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ERIC Number: ED404673
Record Type: Non-Journal
Publication Date: 1995-Sep
Pages: 12
Abstractor: N/A
Reference Count: N/A
The Evolution of a Writing Center's Pedagogy, or What Happens When We Get What We Ask for.
Rossi, Michael J.
The power that writing centers have to change their institutions lies in their working with faculties across the various disciplines, starting conversations about the nature of teaching and the role of writing in education. Engaging in this adventure requires some change, some adaptation, in the way a center operates--in at least a practical, day-to-day level. Stephen North, in his essay "Revisiting 'The Idea of the Writing Center,'" shakes what is left of writing centers' comfortable assurance that they know who they are. The major points of his essay are that: (1) his earlier "Idea" essay presented flawed or unrealistic images of the center which have been adopted uncritically; (2) adhering to these images, these idealizations, has hampered writing centers in various ways; and (3) writing centers are more likely to be co-opted by their institutions than to change them. Muriel Harris, in an essay on tutoring, suggests that writing centers look past the confusing proliferation of things writing centers do to find something distinctive that would define them as a unique, valuable part of education both now and in some transcendent future when institutions have been transformed into what writing centers want them to be. Different as the directions North and Harris take may be, both are rooted in much the same idealization of the writing center. Taken together, these essays should prompt writing center personnel to rethink what the purpose of writing centers should really be. (RS)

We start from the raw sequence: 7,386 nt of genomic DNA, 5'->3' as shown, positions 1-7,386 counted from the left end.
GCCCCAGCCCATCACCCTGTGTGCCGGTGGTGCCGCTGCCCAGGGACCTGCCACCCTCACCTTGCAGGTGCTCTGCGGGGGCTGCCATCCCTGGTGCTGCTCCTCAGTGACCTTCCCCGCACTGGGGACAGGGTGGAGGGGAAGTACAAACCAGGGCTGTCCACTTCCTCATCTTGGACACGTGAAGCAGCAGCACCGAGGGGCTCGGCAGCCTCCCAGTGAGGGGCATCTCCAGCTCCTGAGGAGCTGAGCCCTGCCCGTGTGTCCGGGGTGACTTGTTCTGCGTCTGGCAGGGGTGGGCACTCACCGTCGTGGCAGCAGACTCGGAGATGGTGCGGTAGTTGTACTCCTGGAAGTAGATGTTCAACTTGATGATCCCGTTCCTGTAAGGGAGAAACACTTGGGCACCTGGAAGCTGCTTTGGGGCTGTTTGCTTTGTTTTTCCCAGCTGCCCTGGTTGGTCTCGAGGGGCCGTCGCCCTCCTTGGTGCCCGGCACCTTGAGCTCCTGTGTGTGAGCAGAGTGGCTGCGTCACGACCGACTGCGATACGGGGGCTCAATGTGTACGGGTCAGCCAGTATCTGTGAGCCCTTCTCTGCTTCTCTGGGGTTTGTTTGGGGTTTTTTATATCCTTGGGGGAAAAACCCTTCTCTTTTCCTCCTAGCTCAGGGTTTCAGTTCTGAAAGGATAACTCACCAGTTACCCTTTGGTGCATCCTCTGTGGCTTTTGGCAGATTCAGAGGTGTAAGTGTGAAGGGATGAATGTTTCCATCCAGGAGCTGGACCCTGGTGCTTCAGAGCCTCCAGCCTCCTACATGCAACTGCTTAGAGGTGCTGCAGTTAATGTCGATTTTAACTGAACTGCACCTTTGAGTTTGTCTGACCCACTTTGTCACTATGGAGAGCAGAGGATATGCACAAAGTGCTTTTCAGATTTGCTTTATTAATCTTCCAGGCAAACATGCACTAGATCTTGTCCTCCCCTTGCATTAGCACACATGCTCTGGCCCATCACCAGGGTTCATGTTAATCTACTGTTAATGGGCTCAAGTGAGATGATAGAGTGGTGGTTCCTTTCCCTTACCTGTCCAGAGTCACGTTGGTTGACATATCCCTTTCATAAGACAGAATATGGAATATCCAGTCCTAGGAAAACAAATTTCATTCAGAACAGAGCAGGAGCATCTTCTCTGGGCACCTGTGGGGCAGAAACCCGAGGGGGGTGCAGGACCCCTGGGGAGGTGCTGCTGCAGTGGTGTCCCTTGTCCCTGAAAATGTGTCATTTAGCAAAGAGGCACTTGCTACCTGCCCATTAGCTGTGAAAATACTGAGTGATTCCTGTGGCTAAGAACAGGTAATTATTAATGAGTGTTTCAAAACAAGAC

Publication Type: Speeches/Meeting Papers; Opinion Papers
Education Level: N/A
Audience: N/A
Language: English
Sponsor: N/A
Authoring Institution: N/A